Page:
14/02/2014 11:39 GMT | Updated 16/04/2014 06:59 BST

This Week I Ate... Honey & Co, Morito and an Ambassador's Des Res

Once again - and because I'm a sentient human being I deserve it - I ordered a Fitzrovia Bun at Milk & Honey on Warren Street.

This is something you should try to do at least once in your life. I do it about twice a year. Any more would seem greedy.

It is like no other bun you will ever feast your eyes on. Sure it's sticky, of course it's fluffy - and a little harder in all the right places - it's honey sweet, a pistachio nuttiness gives it some added colour and crunch. And the sum of all these parts is the answer to anyone who might ever look at you and wonder whether baking is worth it.

If you were trying to explain to an alien what the meaning of life was, and whether it was all worth it, this bun should be added to your armoury - provided it's an alien with taste buds.

We do all this, you can say, pointing out beautiful buildings, works of art, new born babies, music, love, TV shows like Bullseye and these buns here.

The problem of course is that having tasted the bun the alien will decide to settle and then colonise our planet. So on second thoughts do not share these buns with aliens. Actually don't share them with anyone. Gobble one up with some black coffee at Honey & Co, where the staff are as breezy, sweet and enthusiastic as you could wish for at breakfast. I also had a sausage roll - great, soft, buttery pastry and a spicy sausage which I dipped in some deep red harissa sauce.

Here was the sort of food I love, a far cry from the tasting menu frenzy of last week. As was lunch at Morito, which was opened a few years ago on Exmouth Market by Sam and Sam Clark, a few doors down from Moro.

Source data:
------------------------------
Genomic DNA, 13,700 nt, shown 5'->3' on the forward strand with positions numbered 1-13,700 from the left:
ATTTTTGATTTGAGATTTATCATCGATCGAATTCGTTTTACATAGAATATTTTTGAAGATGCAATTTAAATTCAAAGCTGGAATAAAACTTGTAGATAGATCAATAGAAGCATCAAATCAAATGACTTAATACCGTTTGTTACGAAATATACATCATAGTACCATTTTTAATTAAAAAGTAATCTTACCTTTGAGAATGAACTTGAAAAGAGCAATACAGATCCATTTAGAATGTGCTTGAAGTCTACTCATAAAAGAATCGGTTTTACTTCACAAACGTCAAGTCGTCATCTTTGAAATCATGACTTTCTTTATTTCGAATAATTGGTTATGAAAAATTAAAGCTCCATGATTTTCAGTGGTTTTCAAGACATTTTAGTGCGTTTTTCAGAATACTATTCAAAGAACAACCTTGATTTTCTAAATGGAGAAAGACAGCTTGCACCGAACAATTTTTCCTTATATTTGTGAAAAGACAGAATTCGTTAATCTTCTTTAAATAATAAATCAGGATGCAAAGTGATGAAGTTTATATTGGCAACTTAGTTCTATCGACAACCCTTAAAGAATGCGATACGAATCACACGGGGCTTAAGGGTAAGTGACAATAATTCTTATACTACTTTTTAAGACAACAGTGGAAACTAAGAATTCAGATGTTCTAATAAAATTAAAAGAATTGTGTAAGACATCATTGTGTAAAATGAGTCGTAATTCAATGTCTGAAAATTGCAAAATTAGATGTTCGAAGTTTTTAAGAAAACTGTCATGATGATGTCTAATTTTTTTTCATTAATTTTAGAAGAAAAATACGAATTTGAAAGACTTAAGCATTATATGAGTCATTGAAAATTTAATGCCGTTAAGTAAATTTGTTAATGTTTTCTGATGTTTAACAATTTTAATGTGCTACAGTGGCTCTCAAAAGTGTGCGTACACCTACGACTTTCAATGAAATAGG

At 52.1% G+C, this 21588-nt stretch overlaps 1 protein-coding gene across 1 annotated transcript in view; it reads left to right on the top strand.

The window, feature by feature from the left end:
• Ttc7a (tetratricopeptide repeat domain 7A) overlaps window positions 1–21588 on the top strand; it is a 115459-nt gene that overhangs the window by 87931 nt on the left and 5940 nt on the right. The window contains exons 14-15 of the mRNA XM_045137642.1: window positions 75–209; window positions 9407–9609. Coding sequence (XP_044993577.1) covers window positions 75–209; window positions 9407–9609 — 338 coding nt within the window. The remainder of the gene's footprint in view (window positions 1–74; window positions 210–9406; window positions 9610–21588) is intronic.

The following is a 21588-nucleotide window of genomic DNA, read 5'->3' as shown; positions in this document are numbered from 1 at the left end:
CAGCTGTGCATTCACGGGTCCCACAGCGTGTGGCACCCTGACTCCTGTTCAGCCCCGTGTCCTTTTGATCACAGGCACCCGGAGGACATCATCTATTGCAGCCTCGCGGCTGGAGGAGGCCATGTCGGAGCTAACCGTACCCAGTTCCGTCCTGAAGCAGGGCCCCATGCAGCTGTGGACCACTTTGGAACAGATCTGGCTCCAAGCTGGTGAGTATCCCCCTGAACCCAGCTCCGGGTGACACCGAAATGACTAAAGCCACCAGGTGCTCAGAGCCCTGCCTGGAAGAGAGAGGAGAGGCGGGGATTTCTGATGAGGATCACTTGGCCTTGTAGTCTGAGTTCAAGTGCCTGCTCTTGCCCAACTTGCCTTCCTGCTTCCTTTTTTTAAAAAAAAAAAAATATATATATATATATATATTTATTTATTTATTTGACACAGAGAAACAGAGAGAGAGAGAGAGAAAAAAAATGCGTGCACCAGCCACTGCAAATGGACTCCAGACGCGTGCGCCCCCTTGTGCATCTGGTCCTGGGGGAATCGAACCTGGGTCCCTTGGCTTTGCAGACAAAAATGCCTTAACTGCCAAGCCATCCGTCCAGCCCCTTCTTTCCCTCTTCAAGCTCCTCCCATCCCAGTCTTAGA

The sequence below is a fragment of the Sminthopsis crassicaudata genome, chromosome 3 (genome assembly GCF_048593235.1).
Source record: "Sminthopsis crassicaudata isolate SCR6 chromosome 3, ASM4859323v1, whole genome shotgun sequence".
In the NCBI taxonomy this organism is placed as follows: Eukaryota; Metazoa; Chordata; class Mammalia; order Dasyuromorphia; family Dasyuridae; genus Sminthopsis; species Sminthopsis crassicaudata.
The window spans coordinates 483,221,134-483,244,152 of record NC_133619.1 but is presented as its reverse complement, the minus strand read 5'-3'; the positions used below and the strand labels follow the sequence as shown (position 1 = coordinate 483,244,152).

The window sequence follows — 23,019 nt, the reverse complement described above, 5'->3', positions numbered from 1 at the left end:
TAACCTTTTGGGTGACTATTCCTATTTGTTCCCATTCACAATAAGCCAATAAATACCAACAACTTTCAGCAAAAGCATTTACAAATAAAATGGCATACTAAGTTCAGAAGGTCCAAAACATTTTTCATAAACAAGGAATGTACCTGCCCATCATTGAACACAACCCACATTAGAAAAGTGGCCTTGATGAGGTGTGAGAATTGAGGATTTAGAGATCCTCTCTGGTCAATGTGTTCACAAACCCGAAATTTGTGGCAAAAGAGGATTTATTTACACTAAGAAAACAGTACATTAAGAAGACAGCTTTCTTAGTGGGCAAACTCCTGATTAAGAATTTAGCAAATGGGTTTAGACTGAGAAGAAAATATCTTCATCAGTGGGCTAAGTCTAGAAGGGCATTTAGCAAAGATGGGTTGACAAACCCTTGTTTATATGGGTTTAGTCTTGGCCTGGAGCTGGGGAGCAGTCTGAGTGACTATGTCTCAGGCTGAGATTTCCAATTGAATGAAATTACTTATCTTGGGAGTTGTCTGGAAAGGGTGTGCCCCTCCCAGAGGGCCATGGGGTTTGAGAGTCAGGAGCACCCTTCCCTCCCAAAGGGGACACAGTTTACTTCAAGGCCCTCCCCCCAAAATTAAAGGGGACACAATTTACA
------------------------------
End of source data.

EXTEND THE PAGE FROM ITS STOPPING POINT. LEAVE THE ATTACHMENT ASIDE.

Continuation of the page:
Morito is casual, not so comfy, grungy, street-foody and wonderful. It's a tapas bar, all bright orange bar, wooden floors, strip-lighting, exposed extraction type stuff. The little plates arrive in little browny/red earthenware dishes. Each dish, beautifully conceived, pretty and moreish. And unlike the froth, smears and foams of Michelin-aspiring cappuccino-bilge-serving establishments we should all escape from, I loved every bite and can remember each dish.

Just imagine these sort of things piling out of a kitchen and landing on a wooden table near you, alongside thin, buttery breads: chopped up tiny stringy bits of lamb, spiced and served on top of aubergine with yoghurt and pinenuts - a dish worth every moment of grass-munching meat-enhancing life lived by the sheep. Or tender chunks of octopus on top of saffron potatoes, or crispy prawns; every last tentacle guzzled whole.

There had also been a nifty, pungent - harsh almost, heart-starting perhaps - starter called a gilda. This was a pickled chilli on a stick, so-called because its Basque inventor named it after a movie starring Rita Hayworth because the shape of this curly plant reminded him of the actress.

I got his point. It's a sort of noon flavour that awakens a need for sherry.

Next time I have a party I want this food and as the two Clarks are publishing a book with all the recipes, that could be a goer.

This week I also wolfed down canapés at a party at the US Ambassador's residence in Regent's Park, where there was no Ferrero Rocher but plenty of food celebrating the ingredients of California, which is a nifty idea, especially when Californian wine is used to enforce the argument.

And if you think policemen are getting younger, Ambassador Barzun and his wife will have you reaching for your walking stick. They are as youthful and charming as the Chinese wallpaper in the drawing is pistachio-coloured. That's right, very.

I then hot-footed it (to unleash a second speech) to a group of 200 farmers at Whittlebury Hall in Northamptonshire. The dinner was the annual thank you by those who hunt over the farmers' land. The wives all cooked up beef stew and apple crumble (the latter crunchy and filled with brown sugar with apples whose slices had kept their form and weren't too mushy and that had just the right ratio of crumble to apple - ie lots more crumble; one should only ever endure so much fruit) and then I told what I reckon is one the funniest jokes of all time (available to Huff Post readers on special request).